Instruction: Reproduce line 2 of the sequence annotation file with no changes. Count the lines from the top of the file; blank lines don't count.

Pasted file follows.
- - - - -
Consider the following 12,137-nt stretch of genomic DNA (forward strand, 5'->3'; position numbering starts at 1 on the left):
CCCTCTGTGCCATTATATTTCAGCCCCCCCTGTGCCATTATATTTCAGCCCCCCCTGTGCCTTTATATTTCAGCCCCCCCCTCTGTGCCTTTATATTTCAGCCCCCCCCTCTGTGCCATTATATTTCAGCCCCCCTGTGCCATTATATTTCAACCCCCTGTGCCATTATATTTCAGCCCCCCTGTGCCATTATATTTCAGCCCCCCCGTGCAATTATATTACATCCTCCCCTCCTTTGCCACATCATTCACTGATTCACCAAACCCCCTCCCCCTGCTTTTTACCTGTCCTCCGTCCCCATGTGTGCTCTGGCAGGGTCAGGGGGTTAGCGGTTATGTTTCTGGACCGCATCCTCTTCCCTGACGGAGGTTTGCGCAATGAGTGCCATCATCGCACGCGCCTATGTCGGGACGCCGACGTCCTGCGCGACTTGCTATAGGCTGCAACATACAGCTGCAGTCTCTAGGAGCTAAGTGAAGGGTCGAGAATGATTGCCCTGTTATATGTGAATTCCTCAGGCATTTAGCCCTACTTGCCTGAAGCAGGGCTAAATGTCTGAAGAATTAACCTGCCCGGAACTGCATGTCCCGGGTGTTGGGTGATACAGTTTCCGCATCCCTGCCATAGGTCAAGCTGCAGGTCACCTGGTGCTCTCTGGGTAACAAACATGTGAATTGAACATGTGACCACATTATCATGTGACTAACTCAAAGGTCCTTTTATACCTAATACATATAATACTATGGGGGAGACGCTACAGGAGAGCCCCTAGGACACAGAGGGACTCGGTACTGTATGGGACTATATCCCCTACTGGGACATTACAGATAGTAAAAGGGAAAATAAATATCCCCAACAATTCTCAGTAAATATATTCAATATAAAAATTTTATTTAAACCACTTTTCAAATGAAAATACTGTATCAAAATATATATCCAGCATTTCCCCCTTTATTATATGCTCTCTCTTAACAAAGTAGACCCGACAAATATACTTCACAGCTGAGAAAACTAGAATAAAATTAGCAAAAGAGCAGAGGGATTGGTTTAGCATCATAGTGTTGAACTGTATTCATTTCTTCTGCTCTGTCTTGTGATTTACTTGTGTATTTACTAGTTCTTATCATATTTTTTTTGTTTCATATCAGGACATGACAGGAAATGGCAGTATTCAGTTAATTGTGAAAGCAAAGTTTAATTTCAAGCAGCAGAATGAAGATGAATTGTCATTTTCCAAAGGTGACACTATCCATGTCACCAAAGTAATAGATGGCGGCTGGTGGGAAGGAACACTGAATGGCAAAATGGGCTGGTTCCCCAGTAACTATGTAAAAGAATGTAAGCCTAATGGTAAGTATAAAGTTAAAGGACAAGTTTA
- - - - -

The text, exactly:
CCCTCTGTGCCATTATATTTCAGCCCCCCCTGTGCCATTATATTTCAGCCCCCCCTGTGCCTTTATATTTCAGCCCCCCCCTCTGTGCCTTTATATTTCAGCCCCCCCCTCTGTGCCATTATATTTCAGCCCCCCTGTGCCATTATATTTCAACCCCCTGTGCCATTATATTTCAGCCCCCCTGTGCCATTATATTTCAGCCCCCCCGTGCAATTATATTACATCCTCCCCTCCTTTGCCACATCATTCACTGATTCACCAAACCCCCTCCCCCTGCTTTTTACCTGTCCTCCGTCCCCATGTGTGCTCTGGCAGGGTCAGGGGGTTAGCGGTTATGTTTCTGGACCGCATCCTCTTCCCTGACGGAGGTTTGCGCAATGAGTGCCATCATCGCACGCGCCTATGTCGGGACGCCGACGTCCTGCGCGACTTGCTATAGGCTGCAACATACAGCTGCAGTCTCTAGGAGCTAAGTGAAGGGTCGAGAATGATTGCCCTGTTATATGTGAATTCCTCAGGCATTTAGCCCTACTTGCCTGAAGCAGGGCTAAATGTCTGAAGAATTAACCTGCCCGGAACTGCATGTCCCGGGTGTTGGGTGATACAGTTTCCGCATCCCTGCCATAGGTCAAGCTGCAGGTCACCTGGTGCTCTCTGGGTAACAAACATGTGAATTGAACATGTGACCACATTATCATGTGACTAACTCAAAGGTCCTTTTATACCTAATACATATAATACTATGGGGGAGACGCTACAGGAGAGCCCCTAGGACACAGAGGGACTCGGTACTGTATGGGACTATATCCCCTACTGGGACATTACAGATAGTAAAAGGGAAAATAAATATCCCCAACAATTCTCAGTAAATATATTCAATATAAAAATTTTATTTAAACCACTTTTCAAATGAAAATACTGTATCAAAATATATATCCAGCATTTCCCCCTTTATTATATGCTCTCTCTTAACAAAGTAGACCCGACAAATATACTTCACAGCTGAGAAAACTAGAATAAAATTAGCAAAAGAGCAGAGGGATTGGTTTAGCATCATAGTGTTGAACTGTATTCATTTCTTCTGCTCTGTCTTGTGATTTACTTGTGTATTTACTAGTTCTTATCATATTTTTTTTGTTTCATATCAGGACATGACAGGAAATGGCAGTATTCAGTTAATTGTGAAAGCAAAGTTTAATTTCAAGCAGCAGAATGAAGATGAATTGTCATTTTCCAAAGGTGACACTATCCATGTCACCAAAGTAATAGATGGCGGCTGGTGGGAAGGAACACTGAATGGCAAAATGGGCTGGTTCCCCAGTAACTATGTAAAAGAATGTAAGCCTAATGGTAAGTATAAAGTTAAAGGACAAGTTTA